This means you can get all the health benefits of protein and still reach your weight loss goals.

2. It Is Proportionally Higher in Protein

Protein is an essential part of the healthy diet that helps build muscle, repair tissue, and produces enzymes and hormones.

If you want to add more muscle mass or ensure your body has all the tools it needs to function correctly, a lean protein source is a great way to get the protein you need.

Nutritional guidelines recommend a good source of protein as a mandatory part of one’s diet.

3. It Can Help You Stay Fuller Longer

Another benefit of low-fat beef, fish, and poultry, like turkey and chicken, is that they tend to be more filling than fattier foods.

The extra protein means you are less likely to snack on unhealthy foods between meals or overeat at your next meal.

4. It Reduces the Risk of Heart Disease

One of the major health benefits of lean poultry or low-fat, grass-fed ground beef is that it helps reduce the risk of cardiac disease.

Heart disease is one of the leading causes of death in America, so eating things with a lower fat content and that reduce our saturated fat intake is wise.

5. It Reduces the Risk of Stroke

In addition to reducing the risk of cardiac disease, lean meats also help reduce the risk of stroke. A stroke happens when a blood vessel in the brain becomes blocked or bursts.

This can lead to serious problems, including paralysis, difficulty speaking, and even death.

6. It Reduces the Risk of Cancer

Cancer is another leading cause of death in America. While there are many different types of cancer, some of the most common include breast, prostate, and colorectal cancer.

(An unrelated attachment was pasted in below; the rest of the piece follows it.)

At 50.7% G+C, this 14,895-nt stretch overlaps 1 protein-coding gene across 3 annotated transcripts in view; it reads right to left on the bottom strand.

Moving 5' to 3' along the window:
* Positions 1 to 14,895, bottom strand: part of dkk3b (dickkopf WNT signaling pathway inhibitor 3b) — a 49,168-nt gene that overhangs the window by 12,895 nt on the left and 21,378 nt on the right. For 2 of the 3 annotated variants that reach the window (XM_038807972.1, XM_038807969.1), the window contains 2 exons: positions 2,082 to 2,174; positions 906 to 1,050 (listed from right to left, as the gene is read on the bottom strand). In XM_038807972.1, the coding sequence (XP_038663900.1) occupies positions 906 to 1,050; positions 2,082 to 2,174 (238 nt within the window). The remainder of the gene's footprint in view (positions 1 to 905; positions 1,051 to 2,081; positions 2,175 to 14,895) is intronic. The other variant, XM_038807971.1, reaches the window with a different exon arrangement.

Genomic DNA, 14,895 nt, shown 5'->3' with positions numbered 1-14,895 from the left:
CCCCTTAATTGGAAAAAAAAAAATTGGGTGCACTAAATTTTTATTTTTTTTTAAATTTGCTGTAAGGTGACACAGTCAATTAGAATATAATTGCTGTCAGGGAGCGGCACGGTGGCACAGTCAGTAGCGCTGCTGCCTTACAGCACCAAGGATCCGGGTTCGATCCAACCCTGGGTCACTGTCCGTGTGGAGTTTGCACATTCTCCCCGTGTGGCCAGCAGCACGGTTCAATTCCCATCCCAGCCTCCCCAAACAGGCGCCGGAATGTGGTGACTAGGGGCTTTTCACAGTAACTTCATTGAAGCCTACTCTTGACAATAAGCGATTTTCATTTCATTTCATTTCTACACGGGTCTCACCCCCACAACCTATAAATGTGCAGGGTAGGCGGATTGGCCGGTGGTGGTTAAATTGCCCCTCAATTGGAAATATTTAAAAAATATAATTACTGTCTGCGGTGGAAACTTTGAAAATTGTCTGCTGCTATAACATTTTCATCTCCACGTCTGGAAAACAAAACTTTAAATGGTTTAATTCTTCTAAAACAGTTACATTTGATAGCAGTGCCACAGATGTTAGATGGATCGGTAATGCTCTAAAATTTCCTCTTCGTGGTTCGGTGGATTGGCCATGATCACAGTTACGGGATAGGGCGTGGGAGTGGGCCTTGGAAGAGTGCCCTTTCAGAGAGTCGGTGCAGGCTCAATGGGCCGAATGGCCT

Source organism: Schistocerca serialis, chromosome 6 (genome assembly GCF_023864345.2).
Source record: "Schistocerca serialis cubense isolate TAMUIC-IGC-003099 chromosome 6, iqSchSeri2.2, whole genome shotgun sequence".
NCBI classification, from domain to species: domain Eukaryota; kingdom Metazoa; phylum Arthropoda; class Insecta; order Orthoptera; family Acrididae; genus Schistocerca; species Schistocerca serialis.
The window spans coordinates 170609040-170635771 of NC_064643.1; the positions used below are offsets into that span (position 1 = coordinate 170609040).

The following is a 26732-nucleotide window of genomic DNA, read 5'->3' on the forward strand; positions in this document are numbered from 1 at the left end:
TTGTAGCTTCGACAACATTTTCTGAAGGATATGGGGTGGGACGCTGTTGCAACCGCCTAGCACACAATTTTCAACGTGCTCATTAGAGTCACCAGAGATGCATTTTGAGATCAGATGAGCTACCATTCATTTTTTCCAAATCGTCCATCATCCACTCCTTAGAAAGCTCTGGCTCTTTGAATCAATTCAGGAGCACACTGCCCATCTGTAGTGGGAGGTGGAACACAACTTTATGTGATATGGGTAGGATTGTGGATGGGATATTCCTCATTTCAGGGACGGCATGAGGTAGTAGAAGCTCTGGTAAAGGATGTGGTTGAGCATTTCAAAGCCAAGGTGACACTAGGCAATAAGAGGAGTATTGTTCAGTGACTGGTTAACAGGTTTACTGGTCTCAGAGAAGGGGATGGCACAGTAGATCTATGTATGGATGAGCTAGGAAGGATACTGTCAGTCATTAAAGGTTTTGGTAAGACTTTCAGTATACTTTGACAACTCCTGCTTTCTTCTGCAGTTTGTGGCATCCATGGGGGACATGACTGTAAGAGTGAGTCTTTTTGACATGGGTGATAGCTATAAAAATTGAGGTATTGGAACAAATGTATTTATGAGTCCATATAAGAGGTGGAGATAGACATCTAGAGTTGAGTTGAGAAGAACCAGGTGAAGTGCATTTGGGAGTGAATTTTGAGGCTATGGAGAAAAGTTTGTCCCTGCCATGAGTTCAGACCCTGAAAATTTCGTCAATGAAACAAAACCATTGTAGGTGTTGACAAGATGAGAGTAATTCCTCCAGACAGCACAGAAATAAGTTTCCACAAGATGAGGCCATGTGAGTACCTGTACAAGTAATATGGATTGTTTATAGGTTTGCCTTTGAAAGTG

Research shows that lean meats lower cancer risk than fatty or processed red meat [3].

7. It Has More Flavor

When you cook lean meat, most of the flavor comes from the meat itself, not the fat content. As a result, lean meats tend to be more flavorful than fatty meats.


What Meats Are Not Lean?

Meats that are not lean include:

  • Processed meat - sausage, hot dogs, bacon
  • Beef - filet mignon, T-bone, New York strip, rib-eye, porterhouse, skirt steak
  • Pork - shoulder roast, cutlets
  • Poultry - dark meat, skin left on
  • Fish - anchovies, sardines, trout, swordfish, salmon

Is Lean Beef Good for High Blood Pressure?

Yes, recent research shows that lean beef is good for high blood pressure [4]. This new data may eventually change the American Heart Association's recommendations for eating a primarily plant-based diet with whole grains to help lower blood pressure.


  1. https://ask.usda.gov/s/article/What-is-meat
  2. https://ask.usda.gov/s/article/What-does-lean-and-extra-lean-beef-mean-on-a-nutrition-label
  3. https://www.cancer.org.au/cancer-information/causes-and-prevention/diet-and-exercise/meat-and-cancer-risk
  4. https://www.sciencedaily.com/releases/2014/07/140717142049.htm
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About the author

Gabriel Woods
Chef/Food Editor
Gabrielle Woods holds a BSc degree in Hospitality Management with a summa cum laude distinction from the University of Santo Tomas, majoring in Culinary Entrepreneurship. She helps clients achieve specific fitness goals through protein-based meal prepping. She believes cooking is both an art and a science best done with a balance of tradition and innovation.